South Washington County School Board selects task force's middle school boundary plan

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Middle school boundaries for nearly 1,000 students will change next year after the South Washington County School Board selected a new, administrative-drawn attendance map over an alternative preferred by some parents.

The changes affect an estimated 997 students who will be redirected from one middle school to another beginning in fall 2018 as the district attempts to spread the grades 6-8 student population evenly across four buildings and plan for future residential development that is expected to increase enrollment.

Boundary changes will coincide with the September 2018 opening of the new Oltman Middle School in north Cottage Grove. That building will draw some students who currently are in boundaries for the other three middle schools, and will be comprised of students who live in Cottage Grove, Woodbury, St. Paul Park and Newport.

The district and school board spent several months studying middle school boundary options. Multiple plans were dismissed as unfavorable, and two remained for a Thursday, Sept. 7 board decision.

The board picked Plan C, developed by the district and preferred by an administrative steering committee and a middle school boundary community task force.

The other option was Plan C-3, a modified version requested by parents that would have sent one Woodbury neighborhood — south of Dale Road and between Jamaica Avenue and Woodbury Drive — to Lake Middle School instead of Oltman, as Plan C indicates. But in doing so, it would have just reassigned another nearby area — bordered by Bailey Road and Dale Road, and Radio Drive and Pioneer Road — from Lake to Oltman.

In essence, board members had to decide which Woodbury neighborhood group would attend Oltman and which would be part of the Lake boundary.

The board split 3-2. Tracy Brunnette, Ron Kath and Michelle Witte supported Plan C, while Sharon Van Leer and Katie Schwartz favored Plan C-3. Board chair Katy McElwee-Stevens was absent due to a family emergency.

During a board discussion, Schwartz said she was "split directly down the middle" because the pros and cons were equal for both options, she said. However, she cited the forecasted need to build an addition onto the new Oltman building sooner in Plan C, and she ultimately voted for Plan C-3.

Witte said she empathizes with parents affected by boundary decisions, but to best honor input from the community she was inclined to support the plan that came from the district's community task force. She also said she was concerned that Plan C-3 would have further crowded Lake in the first three years of the new boundaries, and she said that plan put additional constraints on other neighborhoods.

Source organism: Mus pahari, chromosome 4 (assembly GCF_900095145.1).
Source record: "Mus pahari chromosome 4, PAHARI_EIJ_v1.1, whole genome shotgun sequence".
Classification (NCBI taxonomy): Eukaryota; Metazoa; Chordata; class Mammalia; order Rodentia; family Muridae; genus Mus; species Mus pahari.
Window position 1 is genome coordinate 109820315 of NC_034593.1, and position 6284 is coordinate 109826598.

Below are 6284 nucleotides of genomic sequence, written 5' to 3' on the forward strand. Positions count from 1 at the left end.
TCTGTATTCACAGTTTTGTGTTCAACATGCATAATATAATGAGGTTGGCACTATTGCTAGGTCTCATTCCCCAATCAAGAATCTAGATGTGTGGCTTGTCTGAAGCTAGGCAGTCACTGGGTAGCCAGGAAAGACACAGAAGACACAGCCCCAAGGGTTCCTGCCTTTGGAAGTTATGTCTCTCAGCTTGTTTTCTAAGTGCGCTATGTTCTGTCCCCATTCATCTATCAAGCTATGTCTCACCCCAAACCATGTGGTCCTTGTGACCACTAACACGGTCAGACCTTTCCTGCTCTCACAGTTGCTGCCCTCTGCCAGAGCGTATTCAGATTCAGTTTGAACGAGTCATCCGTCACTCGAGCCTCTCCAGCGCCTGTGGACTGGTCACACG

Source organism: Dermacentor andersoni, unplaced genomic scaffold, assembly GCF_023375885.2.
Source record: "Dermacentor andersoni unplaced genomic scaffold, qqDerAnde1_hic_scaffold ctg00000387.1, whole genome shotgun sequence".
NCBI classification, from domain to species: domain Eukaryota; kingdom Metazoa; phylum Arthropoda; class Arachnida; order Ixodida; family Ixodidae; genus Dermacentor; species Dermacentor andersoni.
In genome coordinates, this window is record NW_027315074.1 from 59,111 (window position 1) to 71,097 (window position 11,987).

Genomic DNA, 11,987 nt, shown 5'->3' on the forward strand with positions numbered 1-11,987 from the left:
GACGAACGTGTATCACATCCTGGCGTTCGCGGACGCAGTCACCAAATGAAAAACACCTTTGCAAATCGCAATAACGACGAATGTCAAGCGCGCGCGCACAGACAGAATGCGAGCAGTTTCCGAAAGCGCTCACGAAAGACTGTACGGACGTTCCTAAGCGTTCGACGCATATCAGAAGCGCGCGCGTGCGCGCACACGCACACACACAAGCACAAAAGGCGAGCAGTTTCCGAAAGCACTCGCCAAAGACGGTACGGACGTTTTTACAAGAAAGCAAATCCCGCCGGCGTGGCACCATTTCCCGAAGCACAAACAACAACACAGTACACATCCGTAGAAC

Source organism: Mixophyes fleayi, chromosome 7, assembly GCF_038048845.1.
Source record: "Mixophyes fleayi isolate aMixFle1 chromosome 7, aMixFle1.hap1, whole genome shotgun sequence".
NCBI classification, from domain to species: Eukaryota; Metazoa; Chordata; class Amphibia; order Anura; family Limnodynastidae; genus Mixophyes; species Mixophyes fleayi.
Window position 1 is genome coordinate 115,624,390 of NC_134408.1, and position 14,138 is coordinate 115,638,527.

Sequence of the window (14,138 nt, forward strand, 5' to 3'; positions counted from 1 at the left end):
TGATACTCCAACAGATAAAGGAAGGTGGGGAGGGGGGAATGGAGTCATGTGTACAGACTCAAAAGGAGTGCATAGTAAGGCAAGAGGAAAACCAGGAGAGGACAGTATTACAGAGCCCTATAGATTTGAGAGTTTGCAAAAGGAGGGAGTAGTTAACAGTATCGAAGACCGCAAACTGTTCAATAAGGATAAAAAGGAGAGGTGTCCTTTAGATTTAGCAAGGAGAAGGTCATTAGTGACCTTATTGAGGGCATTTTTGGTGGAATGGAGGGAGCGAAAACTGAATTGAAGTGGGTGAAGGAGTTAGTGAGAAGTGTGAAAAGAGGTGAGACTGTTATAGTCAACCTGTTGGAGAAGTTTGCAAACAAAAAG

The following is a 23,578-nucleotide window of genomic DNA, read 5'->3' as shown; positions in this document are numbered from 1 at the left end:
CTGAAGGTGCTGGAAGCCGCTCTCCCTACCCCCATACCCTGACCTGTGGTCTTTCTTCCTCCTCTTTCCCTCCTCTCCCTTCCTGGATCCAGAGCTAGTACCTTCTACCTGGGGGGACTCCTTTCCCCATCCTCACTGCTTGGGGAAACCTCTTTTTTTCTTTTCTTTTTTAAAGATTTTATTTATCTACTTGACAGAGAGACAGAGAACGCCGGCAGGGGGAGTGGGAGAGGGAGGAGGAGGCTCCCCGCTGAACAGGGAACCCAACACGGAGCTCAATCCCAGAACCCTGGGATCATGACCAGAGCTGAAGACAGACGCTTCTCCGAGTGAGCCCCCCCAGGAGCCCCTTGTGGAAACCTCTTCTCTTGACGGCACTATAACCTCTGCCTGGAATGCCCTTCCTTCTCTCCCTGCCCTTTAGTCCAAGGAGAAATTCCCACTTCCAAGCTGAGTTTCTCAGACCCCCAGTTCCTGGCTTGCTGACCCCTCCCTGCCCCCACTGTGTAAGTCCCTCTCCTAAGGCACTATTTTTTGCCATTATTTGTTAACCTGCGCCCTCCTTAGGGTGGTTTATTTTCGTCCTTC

Also, Witte said, there is an issue of fairness: The board previously has turned back neighborhood requests to move to Lake due to the school being overcrowded. Plan C-3 would have been granting the type of request previously denied.

Kath said in boundary decisions he wants to see a clearly defined process with good guidelines, input from all stakeholders and an option that's in the best interest of the overall district.

"Everybody certainly had a clear voice in this process," Kath said, noting the boundary decision was extended to allow for more consideration of the options.

Plan C does a better job of keeping kids in "cohorts" as they move from elementary school to middle school and from middle school to high school.

Supporters of Plan C-3 appealed to board members at public meetings and through emails and phone calls in the weeks leading up to the vote. Some parents have said they live in Woodbury and want their children to attend middle school in the community where they already have strong community connections.

Among those neighborhoods is W-46, whose residents advocated for Plan C-3. They appealed to board members at public meetings and through emails and phone calls in the weeks leading up to the vote, pointing out some advantages of their plan and requesting their students be able to continue attending school in the city they live.

Creating district boundaries where students only attended school in their home city would negatively impact taxpayers, Witte said.

"The reality is we have Woodbury neighborhoods who will have to go to schools in Cottage Grove, just as St. Paul Park is moving to Cottage Grove ... (and) as Cottage Grove has moved to Woodbury schools for East Ridge," she said.

Brunnette said there were insinuations during the middle school boundary process that any District 822 school outside Woodbury is inferior.

"That's just absolutely not true," she said, noting fair budgets and use of the same curriculum. "We have an excellent school district." 

In Plan C, 187 students move from Oltman to Cottage Grove Middle. Another 291 students will move in reverse, from Cottage Grove Middle to Oltman.

There are 226 students moving from Lake to Woodbury Middle. An additional 62 students will move from Woodbury Middle to Lake.

The remaining large group includes 82 students moving from Woodbury Middle to Oltman.

The middle school Spanish immersion program will move from Cottage Grove Middle to Woodbury Middle School; that's roughly 149 students.